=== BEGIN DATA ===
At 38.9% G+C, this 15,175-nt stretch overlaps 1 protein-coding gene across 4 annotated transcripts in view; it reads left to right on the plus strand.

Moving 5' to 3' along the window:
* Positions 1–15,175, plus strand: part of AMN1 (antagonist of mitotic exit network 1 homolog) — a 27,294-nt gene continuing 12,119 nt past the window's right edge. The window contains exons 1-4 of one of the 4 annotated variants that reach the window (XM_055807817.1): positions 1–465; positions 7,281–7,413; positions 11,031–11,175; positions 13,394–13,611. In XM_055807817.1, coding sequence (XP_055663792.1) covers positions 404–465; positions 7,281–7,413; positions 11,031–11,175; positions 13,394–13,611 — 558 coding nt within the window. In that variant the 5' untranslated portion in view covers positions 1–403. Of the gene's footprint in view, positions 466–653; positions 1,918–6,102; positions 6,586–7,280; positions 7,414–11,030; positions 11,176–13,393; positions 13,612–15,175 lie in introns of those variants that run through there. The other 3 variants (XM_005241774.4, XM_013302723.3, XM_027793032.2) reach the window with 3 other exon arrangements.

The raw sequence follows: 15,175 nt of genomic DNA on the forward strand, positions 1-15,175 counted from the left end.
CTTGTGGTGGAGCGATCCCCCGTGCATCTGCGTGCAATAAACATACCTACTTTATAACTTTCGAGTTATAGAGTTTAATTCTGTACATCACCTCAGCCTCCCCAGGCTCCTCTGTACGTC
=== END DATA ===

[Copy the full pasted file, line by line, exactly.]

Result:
At 38.9% G+C, this 15,175-nt stretch overlaps 1 protein-coding gene across 4 annotated transcripts in view; it reads left to right on the plus strand.

Moving 5' to 3' along the window:
* Positions 1–15,175, plus strand: part of AMN1 (antagonist of mitotic exit network 1 homolog) — a 27,294-nt gene continuing 12,119 nt past the window's right edge. The window contains exons 1-4 of one of the 4 annotated variants that reach the window (XM_055807817.1): positions 1–465; positions 7,281–7,413; positions 11,031–11,175; positions 13,394–13,611. In XM_055807817.1, coding sequence (XP_055663792.1) covers positions 404–465; positions 7,281–7,413; positions 11,031–11,175; positions 13,394–13,611 — 558 coding nt within the window. In that variant the 5' untranslated portion in view covers positions 1–403. Of the gene's footprint in view, positions 466–653; positions 1,918–6,102; positions 6,586–7,280; positions 7,414–11,030; positions 11,176–13,393; positions 13,612–15,175 lie in introns of those variants that run through there. The other 3 variants (XM_005241774.4, XM_013302723.3, XM_027793032.2) reach the window with 3 other exon arrangements.

The raw sequence follows: 15,175 nt of genomic DNA on the forward strand, positions 1-15,175 counted from the left end.
CTTGTGGTGGAGCGATCCCCCGTGCATCTGCGTGCAATAAACATACCTACTTTATAACTTTCGAGTTATAGAGTTTAATTCTGTACATCACCTCAGCCTCCCCAGGCTCCTCTGTACGTC